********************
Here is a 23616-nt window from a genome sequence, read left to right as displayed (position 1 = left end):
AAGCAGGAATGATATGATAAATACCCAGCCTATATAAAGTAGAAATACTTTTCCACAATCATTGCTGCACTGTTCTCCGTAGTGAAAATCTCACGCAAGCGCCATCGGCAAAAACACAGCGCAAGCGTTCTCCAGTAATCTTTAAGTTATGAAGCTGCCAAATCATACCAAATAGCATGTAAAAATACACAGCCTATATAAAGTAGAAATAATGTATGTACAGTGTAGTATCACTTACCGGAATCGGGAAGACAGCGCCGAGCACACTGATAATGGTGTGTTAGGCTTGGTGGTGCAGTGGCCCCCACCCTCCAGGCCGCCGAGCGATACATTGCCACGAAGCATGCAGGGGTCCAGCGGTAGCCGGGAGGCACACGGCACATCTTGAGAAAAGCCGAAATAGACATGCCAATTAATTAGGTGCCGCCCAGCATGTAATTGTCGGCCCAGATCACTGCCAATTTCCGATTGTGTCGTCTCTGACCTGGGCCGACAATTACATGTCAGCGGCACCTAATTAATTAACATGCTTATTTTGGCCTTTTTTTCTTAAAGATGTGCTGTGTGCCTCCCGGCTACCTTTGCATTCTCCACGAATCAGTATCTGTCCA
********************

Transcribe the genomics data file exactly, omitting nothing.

Here is a 23616-nt window from a genome sequence, read left to right as displayed (position 1 = left end):
AAGCAGGAATGATATGATAAATACCCAGCCTATATAAAGTAGAAATACTTTTCCACAATCATTGCTGCACTGTTCTCCGTAGTGAAAATCTCACGCAAGCGCCATCGGCAAAAACACAGCGCAAGCGTTCTCCAGTAATCTTTAAGTTATGAAGCTGCCAAATCATACCAAATAGCATGTAAAAATACACAGCCTATATAAAGTAGAAATAATGTATGTACAGTGTAGTATCACTTACCGGAATCGGGAAGACAGCGCCGAGCACACTGATAATGGTGTGTTAGGCTTGGTGGTGCAGTGGCCCCCACCCTCCAGGCCGCCGAGCGATACATTGCCACGAAGCATGCAGGGGTCCAGCGGTAGCCGGGAGGCACACGGCACATCTTGAGAAAAGCCGAAATAGACATGCCAATTAATTAGGTGCCGCCCAGCATGTAATTGTCGGCCCAGATCACTGCCAATTTCCGATTGTGTCGTCTCTGACCTGGGCCGACAATTACATGTCAGCGGCACCTAATTAATTAACATGCTTATTTTGGCCTTTTTTTCTTAAAGATGTGCTGTGTGCCTCCCGGCTACCTTTGCATTCTCCACGAATCAGTATCTGTCCA